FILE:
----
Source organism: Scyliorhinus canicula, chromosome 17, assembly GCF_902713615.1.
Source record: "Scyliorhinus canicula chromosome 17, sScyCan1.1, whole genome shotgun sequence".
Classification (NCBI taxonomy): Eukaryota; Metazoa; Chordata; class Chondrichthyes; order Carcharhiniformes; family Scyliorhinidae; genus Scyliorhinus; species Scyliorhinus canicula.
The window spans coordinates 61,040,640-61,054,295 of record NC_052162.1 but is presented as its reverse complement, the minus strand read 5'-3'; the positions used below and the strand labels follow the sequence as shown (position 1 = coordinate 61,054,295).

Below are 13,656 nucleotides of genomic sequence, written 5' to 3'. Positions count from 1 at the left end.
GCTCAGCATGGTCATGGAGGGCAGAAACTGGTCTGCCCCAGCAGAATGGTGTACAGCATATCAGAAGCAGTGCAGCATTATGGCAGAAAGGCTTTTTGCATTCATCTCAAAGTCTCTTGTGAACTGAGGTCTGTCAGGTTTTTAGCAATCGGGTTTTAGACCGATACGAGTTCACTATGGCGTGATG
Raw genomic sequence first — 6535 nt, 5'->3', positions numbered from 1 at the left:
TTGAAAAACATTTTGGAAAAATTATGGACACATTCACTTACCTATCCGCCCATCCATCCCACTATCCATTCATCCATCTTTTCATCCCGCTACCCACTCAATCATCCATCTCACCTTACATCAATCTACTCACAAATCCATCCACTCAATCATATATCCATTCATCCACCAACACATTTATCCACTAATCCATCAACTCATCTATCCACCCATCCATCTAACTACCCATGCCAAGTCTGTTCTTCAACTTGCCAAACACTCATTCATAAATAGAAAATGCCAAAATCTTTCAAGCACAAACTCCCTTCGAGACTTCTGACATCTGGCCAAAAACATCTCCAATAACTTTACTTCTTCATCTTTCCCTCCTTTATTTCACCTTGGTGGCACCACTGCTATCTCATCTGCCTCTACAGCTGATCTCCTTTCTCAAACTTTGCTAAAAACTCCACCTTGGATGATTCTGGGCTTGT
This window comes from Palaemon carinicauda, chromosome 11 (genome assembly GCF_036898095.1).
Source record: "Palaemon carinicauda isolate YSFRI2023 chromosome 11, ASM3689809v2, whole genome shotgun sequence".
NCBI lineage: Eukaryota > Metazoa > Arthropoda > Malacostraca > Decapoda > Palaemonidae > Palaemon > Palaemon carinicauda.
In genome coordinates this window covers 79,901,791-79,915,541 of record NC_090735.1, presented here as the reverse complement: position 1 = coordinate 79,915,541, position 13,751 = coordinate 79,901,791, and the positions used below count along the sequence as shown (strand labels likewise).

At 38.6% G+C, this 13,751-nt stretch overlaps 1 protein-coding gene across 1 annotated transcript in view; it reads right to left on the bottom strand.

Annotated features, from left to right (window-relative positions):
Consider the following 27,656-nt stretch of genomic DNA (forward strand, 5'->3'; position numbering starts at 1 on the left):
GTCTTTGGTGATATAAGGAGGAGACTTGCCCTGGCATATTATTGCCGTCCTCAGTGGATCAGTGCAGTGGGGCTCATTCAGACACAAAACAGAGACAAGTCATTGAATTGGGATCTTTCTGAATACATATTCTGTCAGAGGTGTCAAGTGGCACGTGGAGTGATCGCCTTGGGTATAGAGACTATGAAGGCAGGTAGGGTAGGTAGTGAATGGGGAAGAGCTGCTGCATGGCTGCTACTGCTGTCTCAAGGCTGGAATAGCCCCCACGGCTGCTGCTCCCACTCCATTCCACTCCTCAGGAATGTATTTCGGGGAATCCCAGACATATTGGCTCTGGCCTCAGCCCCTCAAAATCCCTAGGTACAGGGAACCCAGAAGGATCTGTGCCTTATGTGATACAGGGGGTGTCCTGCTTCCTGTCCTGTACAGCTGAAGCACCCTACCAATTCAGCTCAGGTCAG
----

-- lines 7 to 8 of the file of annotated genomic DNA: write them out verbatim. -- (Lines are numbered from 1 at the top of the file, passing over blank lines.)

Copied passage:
Raw genomic sequence first — 6535 nt, 5'->3', positions numbered from 1 at the left:
TTGAAAAACATTTTGGAAAAATTATGGACACATTCACTTACCTATCCGCCCATCCATCCCACTATCCATTCATCCATCTTTTCATCCCGCTACCCACTCAATCATCCATCTCACCTTACATCAATCTACTCACAAATCCATCCACTCAATCATATATCCATTCATCCACCAACACATTTATCCACTAATCCATCAACTCATCTATCCACCCATCCATCTAACTACCCATGCCAAGTCTGTTCTTCAACTTGCCAAACACTCATTCATAAATAGAAAATGCCAAAATCTTTCAAGCACAAACTCCCTTCGAGACTTCTGACATCTGGCCAAAAACATCTCCAATAACTTTACTTCTTCATCTTTCCCTCCTTTATTTCACCTTGGTGGCACCACTGCTATCTCATCTGCCTCTACAGCTGATCTCCTTTCTCAAACTTTGCTAAAAACTCCACCTTGGATGATTCTGGGCTTGT